American Chemical Society
ct3c00833_si_001.pdf (2.04 MB)

Brewing COFFEE: A Sequence-Specific Coarse-Grained Energy Function for Simulations of DNA−Protein Complexes

Download (2.04 MB)
journal contribution
posted on 2024-01-19, 17:40 authored by Debayan Chakraborty, Balaka Mondal, D. Thirumalai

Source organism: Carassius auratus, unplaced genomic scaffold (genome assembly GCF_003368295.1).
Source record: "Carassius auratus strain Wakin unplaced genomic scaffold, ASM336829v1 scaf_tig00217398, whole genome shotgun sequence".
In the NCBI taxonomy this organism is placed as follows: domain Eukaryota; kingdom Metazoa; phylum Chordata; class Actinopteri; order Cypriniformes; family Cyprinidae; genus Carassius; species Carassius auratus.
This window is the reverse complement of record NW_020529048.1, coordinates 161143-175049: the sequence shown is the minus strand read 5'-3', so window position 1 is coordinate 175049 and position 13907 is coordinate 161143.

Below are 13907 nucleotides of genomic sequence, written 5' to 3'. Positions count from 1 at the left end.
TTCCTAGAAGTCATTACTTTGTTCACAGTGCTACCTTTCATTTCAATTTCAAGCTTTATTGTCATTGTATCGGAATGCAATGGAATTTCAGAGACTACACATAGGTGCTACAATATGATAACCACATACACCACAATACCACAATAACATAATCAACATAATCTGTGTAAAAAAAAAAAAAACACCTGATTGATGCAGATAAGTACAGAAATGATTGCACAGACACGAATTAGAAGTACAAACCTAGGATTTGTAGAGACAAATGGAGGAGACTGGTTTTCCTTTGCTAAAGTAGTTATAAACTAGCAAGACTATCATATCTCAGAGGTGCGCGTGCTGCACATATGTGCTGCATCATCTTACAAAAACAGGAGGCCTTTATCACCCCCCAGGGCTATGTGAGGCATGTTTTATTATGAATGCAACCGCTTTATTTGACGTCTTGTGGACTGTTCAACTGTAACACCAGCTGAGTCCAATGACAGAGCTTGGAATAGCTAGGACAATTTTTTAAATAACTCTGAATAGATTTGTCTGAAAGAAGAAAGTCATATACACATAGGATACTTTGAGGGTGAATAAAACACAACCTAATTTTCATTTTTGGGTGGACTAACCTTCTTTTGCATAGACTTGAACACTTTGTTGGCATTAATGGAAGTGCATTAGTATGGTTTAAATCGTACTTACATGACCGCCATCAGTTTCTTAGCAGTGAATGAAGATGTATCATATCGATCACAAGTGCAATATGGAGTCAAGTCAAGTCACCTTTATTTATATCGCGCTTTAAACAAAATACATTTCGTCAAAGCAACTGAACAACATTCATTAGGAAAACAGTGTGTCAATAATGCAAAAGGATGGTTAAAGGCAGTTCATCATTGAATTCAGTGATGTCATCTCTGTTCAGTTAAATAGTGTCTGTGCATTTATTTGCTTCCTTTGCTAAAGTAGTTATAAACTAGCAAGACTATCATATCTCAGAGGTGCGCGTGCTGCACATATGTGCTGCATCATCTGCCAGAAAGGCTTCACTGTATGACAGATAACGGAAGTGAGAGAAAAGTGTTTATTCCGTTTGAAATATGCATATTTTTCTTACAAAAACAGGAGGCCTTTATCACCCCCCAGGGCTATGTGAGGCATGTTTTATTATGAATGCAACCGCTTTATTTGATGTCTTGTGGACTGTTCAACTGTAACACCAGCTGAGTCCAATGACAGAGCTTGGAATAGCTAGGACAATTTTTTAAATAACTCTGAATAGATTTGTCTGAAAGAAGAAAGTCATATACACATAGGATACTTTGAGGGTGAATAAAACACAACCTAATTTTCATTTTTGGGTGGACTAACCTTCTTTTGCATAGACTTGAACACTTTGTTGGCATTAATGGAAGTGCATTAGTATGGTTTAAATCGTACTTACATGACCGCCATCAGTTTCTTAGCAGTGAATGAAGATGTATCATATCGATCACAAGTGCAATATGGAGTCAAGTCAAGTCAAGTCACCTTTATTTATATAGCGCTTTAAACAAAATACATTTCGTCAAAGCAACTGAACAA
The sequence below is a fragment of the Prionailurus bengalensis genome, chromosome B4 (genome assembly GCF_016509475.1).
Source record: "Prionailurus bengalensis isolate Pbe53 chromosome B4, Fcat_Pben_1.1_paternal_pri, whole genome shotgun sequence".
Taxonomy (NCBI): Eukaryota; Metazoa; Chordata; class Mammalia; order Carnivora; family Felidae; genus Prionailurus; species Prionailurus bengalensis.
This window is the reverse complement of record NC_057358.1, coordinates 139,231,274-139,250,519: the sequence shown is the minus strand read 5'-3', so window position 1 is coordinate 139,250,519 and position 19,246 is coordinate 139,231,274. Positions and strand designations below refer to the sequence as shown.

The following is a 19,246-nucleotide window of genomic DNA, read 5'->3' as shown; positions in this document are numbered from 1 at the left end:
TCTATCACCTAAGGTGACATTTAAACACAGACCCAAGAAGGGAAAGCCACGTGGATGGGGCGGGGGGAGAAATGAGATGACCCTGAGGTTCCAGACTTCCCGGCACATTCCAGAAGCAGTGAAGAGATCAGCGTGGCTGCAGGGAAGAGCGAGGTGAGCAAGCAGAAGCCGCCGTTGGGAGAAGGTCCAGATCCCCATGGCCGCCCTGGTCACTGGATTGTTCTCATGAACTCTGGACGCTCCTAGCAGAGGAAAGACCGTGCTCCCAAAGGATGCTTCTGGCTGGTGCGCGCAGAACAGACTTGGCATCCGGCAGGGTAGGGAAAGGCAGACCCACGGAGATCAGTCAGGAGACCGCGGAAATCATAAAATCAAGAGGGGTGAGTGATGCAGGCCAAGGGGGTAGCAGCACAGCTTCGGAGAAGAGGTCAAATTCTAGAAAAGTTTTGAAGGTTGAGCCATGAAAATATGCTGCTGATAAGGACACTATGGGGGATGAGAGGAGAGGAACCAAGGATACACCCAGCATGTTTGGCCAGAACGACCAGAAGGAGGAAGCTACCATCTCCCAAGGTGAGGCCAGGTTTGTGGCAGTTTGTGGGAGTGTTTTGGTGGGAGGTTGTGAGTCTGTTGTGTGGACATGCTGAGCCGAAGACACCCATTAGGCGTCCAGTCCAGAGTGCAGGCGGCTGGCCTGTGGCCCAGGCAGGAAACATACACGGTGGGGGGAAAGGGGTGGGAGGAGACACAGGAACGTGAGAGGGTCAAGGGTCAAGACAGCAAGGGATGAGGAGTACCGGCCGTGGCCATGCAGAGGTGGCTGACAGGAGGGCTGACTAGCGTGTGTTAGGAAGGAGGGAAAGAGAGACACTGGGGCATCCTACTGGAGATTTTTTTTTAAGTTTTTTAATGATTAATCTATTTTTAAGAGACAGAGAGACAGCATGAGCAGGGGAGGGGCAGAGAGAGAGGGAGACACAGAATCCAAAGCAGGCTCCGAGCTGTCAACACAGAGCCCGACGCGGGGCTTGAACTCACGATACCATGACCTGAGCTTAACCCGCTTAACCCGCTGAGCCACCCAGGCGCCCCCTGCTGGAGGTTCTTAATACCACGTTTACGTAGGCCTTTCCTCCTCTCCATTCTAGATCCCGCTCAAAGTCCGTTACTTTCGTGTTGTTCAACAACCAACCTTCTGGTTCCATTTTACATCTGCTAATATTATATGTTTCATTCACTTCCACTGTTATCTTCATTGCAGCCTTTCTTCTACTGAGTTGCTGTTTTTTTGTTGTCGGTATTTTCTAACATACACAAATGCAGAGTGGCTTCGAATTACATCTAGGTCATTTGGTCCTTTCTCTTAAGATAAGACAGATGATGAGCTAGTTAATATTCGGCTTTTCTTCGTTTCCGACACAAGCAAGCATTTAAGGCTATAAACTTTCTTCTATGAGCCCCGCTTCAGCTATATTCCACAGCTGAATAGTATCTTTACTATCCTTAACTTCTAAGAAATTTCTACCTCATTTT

DNA–protein interactions are pervasive in a number of biophysical processes ranging from transcription and gene expression to chromosome folding. To describe the structural and dynamic properties underlying these processes accurately, it is important to create transferable computational models. Toward this end, we introduce Coarse-grained Force Field for Energy Estimation, COFFEE, a robust framework for simulating DNA–protein complexes. To brew COFFEE, we integrated the energy function in the self-organized polymer model with side-chains for proteins and the three interaction site model for DNA in a modular fashion, without recalibrating any of the parameters in the original force-fields. A unique feature of COFFEE is that it describes sequence–specific DNA–protein interactions using a statistical potential (SP) derived from a data set of high-resolution crystal structures. The only parameter in COFFEE is the strength (λDNAPRO) of the DNA–protein contact potential. For an optimal choice of λDNAPRO, the crystallographic B-factors for DNA–protein complexes with varying sizes and topologies are quantitatively reproduced. Without any further readjustments to the force-field parameters, COFFEE predicts scattering profiles that are in quantitative agreement with small-angle X-ray scattering experiments, as well as chemical shifts that are consistent with NMR. We also show that COFFEE accurately describes the salt-induced unraveling of nucleosomes. Strikingly, our nucleosome simulations explain the destabilization effect of ARG to LYS mutations, which do not alter the balance of electrostatic interactions but affect chemical interactions in subtle ways. The range of applications attests to the transferability of COFFEE, and we anticipate that it would be a promising framework for simulating DNA–protein complexes at the molecular length-scale.